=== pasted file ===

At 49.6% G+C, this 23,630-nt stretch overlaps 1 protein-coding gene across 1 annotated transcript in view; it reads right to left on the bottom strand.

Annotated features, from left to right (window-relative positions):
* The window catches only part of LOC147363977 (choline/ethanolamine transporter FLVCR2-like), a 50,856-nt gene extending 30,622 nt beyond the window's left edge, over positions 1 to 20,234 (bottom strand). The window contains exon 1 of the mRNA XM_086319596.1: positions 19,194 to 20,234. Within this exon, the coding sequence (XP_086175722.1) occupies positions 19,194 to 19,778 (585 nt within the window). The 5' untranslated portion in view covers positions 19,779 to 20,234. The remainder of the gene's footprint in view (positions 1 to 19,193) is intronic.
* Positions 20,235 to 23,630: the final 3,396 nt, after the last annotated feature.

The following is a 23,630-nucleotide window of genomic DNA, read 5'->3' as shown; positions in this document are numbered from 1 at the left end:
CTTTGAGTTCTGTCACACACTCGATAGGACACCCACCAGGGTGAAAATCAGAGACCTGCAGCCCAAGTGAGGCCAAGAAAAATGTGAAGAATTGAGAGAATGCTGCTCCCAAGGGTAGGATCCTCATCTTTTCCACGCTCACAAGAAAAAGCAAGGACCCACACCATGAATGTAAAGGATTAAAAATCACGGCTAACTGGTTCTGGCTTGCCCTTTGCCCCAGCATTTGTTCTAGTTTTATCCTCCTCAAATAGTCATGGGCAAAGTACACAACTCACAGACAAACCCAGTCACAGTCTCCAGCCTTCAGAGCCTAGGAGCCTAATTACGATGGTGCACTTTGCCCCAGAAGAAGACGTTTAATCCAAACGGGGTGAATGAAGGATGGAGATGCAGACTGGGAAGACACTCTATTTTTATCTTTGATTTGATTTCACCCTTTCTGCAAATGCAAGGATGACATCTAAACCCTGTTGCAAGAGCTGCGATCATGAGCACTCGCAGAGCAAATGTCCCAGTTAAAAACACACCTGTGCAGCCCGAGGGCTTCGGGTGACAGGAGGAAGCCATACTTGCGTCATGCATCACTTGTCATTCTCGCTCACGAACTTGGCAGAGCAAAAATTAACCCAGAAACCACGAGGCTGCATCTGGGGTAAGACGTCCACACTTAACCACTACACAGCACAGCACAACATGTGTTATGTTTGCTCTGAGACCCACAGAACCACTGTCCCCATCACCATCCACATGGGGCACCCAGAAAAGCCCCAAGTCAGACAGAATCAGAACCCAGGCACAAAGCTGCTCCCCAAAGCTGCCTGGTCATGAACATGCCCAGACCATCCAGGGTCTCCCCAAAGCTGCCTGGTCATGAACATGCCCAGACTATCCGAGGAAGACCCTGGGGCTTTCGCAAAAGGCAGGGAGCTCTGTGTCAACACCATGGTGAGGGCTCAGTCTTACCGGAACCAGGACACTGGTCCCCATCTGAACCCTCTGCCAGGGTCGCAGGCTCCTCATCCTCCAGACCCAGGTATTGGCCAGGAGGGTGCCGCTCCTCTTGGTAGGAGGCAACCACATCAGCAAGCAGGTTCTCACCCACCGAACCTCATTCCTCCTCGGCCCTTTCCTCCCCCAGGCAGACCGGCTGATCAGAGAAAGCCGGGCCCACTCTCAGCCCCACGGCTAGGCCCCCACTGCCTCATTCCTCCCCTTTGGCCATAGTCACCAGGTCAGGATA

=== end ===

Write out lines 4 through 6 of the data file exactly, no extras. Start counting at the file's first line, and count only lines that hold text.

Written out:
* Positions 20,235 to 23,630: the final 3,396 nt, after the last annotated feature.

The following is a 23,630-nucleotide window of genomic DNA, read 5'->3' as shown; positions in this document are numbered from 1 at the left end:
CTTTGAGTTCTGTCACACACTCGATAGGACACCCACCAGGGTGAAAATCAGAGACCTGCAGCCCAAGTGAGGCCAAGAAAAATGTGAAGAATTGAGAGAATGCTGCTCCCAAGGGTAGGATCCTCATCTTTTCCACGCTCACAAGAAAAAGCAAGGACCCACACCATGAATGTAAAGGATTAAAAATCACGGCTAACTGGTTCTGGCTTGCCCTTTGCCCCAGCATTTGTTCTAGTTTTATCCTCCTCAAATAGTCATGGGCAAAGTACACAACTCACAGACAAACCCAGTCACAGTCTCCAGCCTTCAGAGCCTAGGAGCCTAATTACGATGGTGCACTTTGCCCCAGAAGAAGACGTTTAATCCAAACGGGGTGAATGAAGGATGGAGATGCAGACTGGGAAGACACTCTATTTTTATCTTTGATTTGATTTCACCCTTTCTGCAAATGCAAGGATGACATCTAAACCCTGTTGCAAGAGCTGCGATCATGAGCACTCGCAGAGCAAATGTCCCAGTTAAAAACACACCTGTGCAGCCCGAGGGCTTCGGGTGACAGGAGGAAGCCATACTTGCGTCATGCATCACTTGTCATTCTCGCTCACGAACTTGGCAGAGCAAAAATTAACCCAGAAACCACGAGGCTGCATCTGGGGTAAGACGTCCACACTTAACCACTACACAGCACAGCACAACATGTGTTATGTTTGCTCTGAGACCCACAGAACCACTGTCCCCATCACCATCCACATGGGGCACCCAGAAAAGCCCCAAGTCAGACAGAATCAGAACCCAGGCACAAAGCTGCTCCCCAAAGCTGCCTGGTCATGAACATGCCCAGACCATCCAGGGTCTCCCCAAAGCTGCCTGGTCATGAACATGCCCAGACTATCCGAGGAAGACCCTGGGGCTTTCGCAAAAGGCAGGGAGCTCTGTGTCAACACCATGGTGAGGGCTCAGTCTTACCGGAACCAGGACACTGGTCCCCATCTGAACCCTCTGCCAGGGTCGCAGGCTCCTCATCCTCCAGACCCAGGTATTGGCCAGGAGGGTGCCGCTCCTCTTGGTAGGAGGCAACCACATCAGCAAGCAGGTTCTCACCCACCGAACCTCATTCCTCCTCGGCCCTTTCCTCCCCCAGGCAGACCGGCTGATCAGAGAAAGCCGGGCCCACTCTCAGCCCCACGGCTAGGCCCCCACTGCCTCATTCCTCCCCTTTGGCCATAGTCACCAGGTCAGGATA